As European companies react with trepidation to the Trump administration’s efforts to blow up the Iran nuclear deal, pulling out of business deals in the face of looming sanctions, Chinese and Russian firms wait in the wings.
The Wall Street Journal took stock of some shifting sands in Iran’s landscape on Monday.
- Earlier this month, Chinese state oil giant Sinopec finalized a US$3 billion deal to develop an Iranian oil field previously coveted by Royal Dutch Shell. The British firm dropped negotiations on the deal in March, amid fears of a sanctions redux.
- China National Petroleum Corp may step in to snatch up French energy company Total’s US$1 billion share of the South Pars natural-gas development project. CNPC is currently a partner with Total’s partner in the project.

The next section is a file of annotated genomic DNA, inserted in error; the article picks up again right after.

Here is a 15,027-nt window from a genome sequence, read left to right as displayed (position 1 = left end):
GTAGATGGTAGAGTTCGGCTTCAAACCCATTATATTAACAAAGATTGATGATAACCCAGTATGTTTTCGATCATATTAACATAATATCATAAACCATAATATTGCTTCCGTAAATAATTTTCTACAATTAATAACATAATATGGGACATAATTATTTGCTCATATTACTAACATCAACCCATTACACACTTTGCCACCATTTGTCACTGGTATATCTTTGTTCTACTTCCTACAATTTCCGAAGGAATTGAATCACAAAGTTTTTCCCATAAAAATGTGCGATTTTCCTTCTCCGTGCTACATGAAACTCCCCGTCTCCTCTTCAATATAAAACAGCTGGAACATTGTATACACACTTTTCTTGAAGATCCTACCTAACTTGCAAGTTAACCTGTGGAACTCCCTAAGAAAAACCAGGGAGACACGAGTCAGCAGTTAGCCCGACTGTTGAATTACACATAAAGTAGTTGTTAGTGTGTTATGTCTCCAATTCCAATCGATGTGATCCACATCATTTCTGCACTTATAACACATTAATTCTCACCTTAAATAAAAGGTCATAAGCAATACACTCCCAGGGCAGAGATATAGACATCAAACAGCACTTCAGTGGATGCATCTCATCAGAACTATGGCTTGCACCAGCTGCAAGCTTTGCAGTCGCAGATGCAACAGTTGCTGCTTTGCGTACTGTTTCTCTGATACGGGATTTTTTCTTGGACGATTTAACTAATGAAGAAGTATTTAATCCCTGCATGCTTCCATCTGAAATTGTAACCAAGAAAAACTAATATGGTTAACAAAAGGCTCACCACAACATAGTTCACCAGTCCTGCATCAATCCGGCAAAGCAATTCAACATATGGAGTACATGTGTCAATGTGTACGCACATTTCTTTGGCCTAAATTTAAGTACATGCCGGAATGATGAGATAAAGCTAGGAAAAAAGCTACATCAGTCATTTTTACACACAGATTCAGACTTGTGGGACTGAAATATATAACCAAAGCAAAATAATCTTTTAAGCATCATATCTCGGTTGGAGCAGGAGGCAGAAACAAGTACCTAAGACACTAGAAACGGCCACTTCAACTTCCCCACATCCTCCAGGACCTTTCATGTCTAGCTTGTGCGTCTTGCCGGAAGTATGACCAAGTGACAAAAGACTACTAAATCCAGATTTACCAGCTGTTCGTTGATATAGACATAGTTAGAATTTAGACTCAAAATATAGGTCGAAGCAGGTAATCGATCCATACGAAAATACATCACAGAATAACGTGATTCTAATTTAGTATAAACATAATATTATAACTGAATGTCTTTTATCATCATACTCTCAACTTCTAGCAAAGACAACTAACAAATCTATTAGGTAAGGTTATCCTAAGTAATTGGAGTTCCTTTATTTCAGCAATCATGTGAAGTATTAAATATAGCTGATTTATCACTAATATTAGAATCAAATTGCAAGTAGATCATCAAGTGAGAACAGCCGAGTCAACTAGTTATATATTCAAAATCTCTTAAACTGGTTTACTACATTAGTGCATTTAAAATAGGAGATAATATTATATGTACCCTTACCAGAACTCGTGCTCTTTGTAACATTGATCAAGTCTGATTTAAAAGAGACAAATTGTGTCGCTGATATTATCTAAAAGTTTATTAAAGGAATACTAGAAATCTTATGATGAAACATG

- Chinese firms already have long-standing investment relationships with Iranian firms in areas ranging from transportation to clothing, cookware and consumer electronics.
- Meanwhile, Russia has cautiously cultivated business ties business ties in Iran. Last year, Russia’s state oil company, Rosneft, agreed to US$30 billion in strategic deals in the sanctions-battered nation. Though few details have been confirmed.
Summit in Shanghai to bolster ties
As Iran braces for the impact of restrictions that US Secretary of State Mike Pompeo said would be the “strongest sanctions in history,” the country’s president, Hassan Rouhani will make a trip to Qingdao, China for a powwow with leaders that hope to minimize the pain.
The meeting of the Shanghai Cooperation Organization – in which Iran holds an observer member status – will take place in mid-June and is expected to focus on avoiding disruptions in joint projects. The official announcement said that President Rouhani will make a working visit and participate in the SCO summit.